SETL.io is a company based in the UK digitising fiat currency and assets. It has been operating its business for some time now. On 19 November 2015, Goldman Sachs filed a patent in the US called ‘SETLcoin’ devising a system not dissimilar to SETL.io: whereby digital currency assets are issued by credible issuers (US Treasury) and they can be currency assets or securities (a.k.a ‘meta’ assets) and the purpose of the system is to guarantee and make settlements systems more efficient (exactly what SETL.io are aiming towards).
Understanding that patents are within every businesses’ right, what appears to be the problem is that many people all around the world are having the same ideas, a so-called blockchain zeitgeist. When we ran the first blockchain hackathons in London, Hong Kong, Malaysia and India (see hackcoin.io) it became commonplace for participants in different parts of the world (without any direction) to either want to digitise assets to improve settlement systems or to build crowdfunding engines or in-person exchange services. There is an incredible amount of overlap in the blockchain industry, that may not be malicious (I hope) but simply coincidental and confirmation that real value lies behind the blockchain. (Maybe Goldman should consider investing in SETL.io, as they did with Circle, as there is certainly a meeting of the minds.)
See relevant extracts from patent application below:
 In one or more embodiments, the described technology adapts and/or generates cryptographic wallet which holds a new cryptographic currency (CC) (i.e., an SETLcoin) and corresponding cryptographic protocol for exchanging securities between nodes on a peer-to-peer network. Rather that representing a single transferable, object an SETLcoin wallet holds multiple positionable items (e.g., a security item, such as a share), herein referred to as a Positional Item inside Cryptographic currency (PIC), and a position (i.e., a quantity of the PIC represented by an SETLcoin wallet). A PIC is an agreed upon reference used by the peer-to-peer network to refer to, e.g., a particular security. For example, “IBM” (the stock market symbol of the company by the same name) can also be a PIC used by the peer-to-peer network to refer to IBM stock. A PIC, in some embodiments, is determined (and invalidated) by an issuer. An issuer (e.g., a company, underwriter, municipality, government, etc.) can have multiple PICS to represent different types of securities. For example, IBM stocks can be represented by PIC “IBM-S” and IBM bonds by PIC “IBM-B”. In some embodiments, PICS are issued (and destroyed) by highly authoritative entities. For example, dollars available on the SETLcoin network represented by, e.g., PIC “USD” may be authoritatively issued by, for example, the U.S. Treasury. However, the described technology can issue PICS based on various other techniques (e.g., network node agreement, exchange regulation, lease or purchase, auction, etc.) and can be named based on, e.g., a company’s name, its market symbol, its branding, its security name, availability, or a preferred format (e.g., length, abbreviation, etc.).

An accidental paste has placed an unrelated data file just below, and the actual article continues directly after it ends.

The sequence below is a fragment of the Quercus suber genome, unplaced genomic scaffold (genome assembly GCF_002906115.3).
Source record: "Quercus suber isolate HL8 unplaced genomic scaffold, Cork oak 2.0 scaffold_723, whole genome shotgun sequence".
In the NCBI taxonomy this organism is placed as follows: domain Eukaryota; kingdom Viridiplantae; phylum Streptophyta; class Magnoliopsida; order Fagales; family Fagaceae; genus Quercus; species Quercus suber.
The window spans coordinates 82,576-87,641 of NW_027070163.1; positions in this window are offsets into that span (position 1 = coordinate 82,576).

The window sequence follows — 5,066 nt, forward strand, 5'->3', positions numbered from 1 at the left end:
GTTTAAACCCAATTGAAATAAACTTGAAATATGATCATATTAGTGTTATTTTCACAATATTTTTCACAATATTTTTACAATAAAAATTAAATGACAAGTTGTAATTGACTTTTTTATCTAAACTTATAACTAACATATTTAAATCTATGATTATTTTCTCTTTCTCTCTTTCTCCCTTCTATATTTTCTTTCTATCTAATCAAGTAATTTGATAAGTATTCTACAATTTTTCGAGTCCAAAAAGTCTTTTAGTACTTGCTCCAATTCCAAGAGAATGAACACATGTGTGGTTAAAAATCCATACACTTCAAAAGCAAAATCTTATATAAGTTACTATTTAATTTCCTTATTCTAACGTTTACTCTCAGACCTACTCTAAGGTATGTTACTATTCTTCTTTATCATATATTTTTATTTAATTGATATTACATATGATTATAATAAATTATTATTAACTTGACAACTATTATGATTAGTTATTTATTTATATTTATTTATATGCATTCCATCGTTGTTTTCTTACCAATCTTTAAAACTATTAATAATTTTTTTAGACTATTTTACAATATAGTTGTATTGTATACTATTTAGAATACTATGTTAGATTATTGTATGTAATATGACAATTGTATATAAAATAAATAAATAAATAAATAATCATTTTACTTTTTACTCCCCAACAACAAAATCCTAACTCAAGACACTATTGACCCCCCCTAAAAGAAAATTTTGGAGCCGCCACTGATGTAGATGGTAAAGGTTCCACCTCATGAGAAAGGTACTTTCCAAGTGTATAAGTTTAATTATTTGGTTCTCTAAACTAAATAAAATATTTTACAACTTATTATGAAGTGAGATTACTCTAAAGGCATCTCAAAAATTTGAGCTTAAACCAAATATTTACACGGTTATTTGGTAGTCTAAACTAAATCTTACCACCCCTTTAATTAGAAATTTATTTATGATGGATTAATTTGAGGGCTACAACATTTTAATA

When an SETLcoin is first created (i.e., by an issuer) there are no previous owners from which to verify ownership in the ledgers. In one or more embodiments, the issuer can maintain the same private key for digitally signing each SETLcoin as it is issued and entered into in the ledgers. That private key, in turn, can be validated by mutual agreement between the nodes, by a trusted third party (e.g., the Securities and Exchange Commission), or by one or more other security mechanisms.